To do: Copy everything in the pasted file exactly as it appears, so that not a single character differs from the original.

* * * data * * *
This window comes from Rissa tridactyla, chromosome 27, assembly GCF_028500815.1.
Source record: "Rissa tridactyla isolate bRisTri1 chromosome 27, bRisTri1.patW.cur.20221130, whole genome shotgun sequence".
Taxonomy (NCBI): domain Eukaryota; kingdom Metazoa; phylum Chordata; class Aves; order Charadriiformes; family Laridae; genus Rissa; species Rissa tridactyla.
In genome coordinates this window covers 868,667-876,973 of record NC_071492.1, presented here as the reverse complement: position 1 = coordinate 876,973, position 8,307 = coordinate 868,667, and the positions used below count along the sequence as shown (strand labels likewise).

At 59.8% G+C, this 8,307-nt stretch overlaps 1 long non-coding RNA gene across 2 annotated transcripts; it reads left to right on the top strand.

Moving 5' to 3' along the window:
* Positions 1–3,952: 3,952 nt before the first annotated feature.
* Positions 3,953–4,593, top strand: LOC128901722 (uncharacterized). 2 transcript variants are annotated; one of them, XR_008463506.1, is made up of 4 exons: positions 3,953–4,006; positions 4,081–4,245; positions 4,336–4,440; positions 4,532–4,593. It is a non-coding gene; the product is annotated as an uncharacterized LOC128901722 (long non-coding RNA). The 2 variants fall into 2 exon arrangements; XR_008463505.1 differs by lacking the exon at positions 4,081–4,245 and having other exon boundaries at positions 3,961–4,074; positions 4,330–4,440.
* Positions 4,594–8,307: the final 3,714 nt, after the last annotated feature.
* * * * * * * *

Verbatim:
This window comes from Rissa tridactyla, chromosome 27, assembly GCF_028500815.1.
Source record: "Rissa tridactyla isolate bRisTri1 chromosome 27, bRisTri1.patW.cur.20221130, whole genome shotgun sequence".
Taxonomy (NCBI): domain Eukaryota; kingdom Metazoa; phylum Chordata; class Aves; order Charadriiformes; family Laridae; genus Rissa; species Rissa tridactyla.
In genome coordinates this window covers 868,667-876,973 of record NC_071492.1, presented here as the reverse complement: position 1 = coordinate 876,973, position 8,307 = coordinate 868,667, and the positions used below count along the sequence as shown (strand labels likewise).

At 59.8% G+C, this 8,307-nt stretch overlaps 1 long non-coding RNA gene across 2 annotated transcripts; it reads left to right on the top strand.

Moving 5' to 3' along the window:
* Positions 1–3,952: 3,952 nt before the first annotated feature.
* Positions 3,953–4,593, top strand: LOC128901722 (uncharacterized). 2 transcript variants are annotated; one of them, XR_008463506.1, is made up of 4 exons: positions 3,953–4,006; positions 4,081–4,245; positions 4,336–4,440; positions 4,532–4,593. It is a non-coding gene; the product is annotated as an uncharacterized LOC128901722 (long non-coding RNA). The 2 variants fall into 2 exon arrangements; XR_008463505.1 differs by lacking the exon at positions 4,081–4,245 and having other exon boundaries at positions 3,961–4,074; positions 4,330–4,440.
* Positions 4,594–8,307: the final 3,714 nt, after the last annotated feature.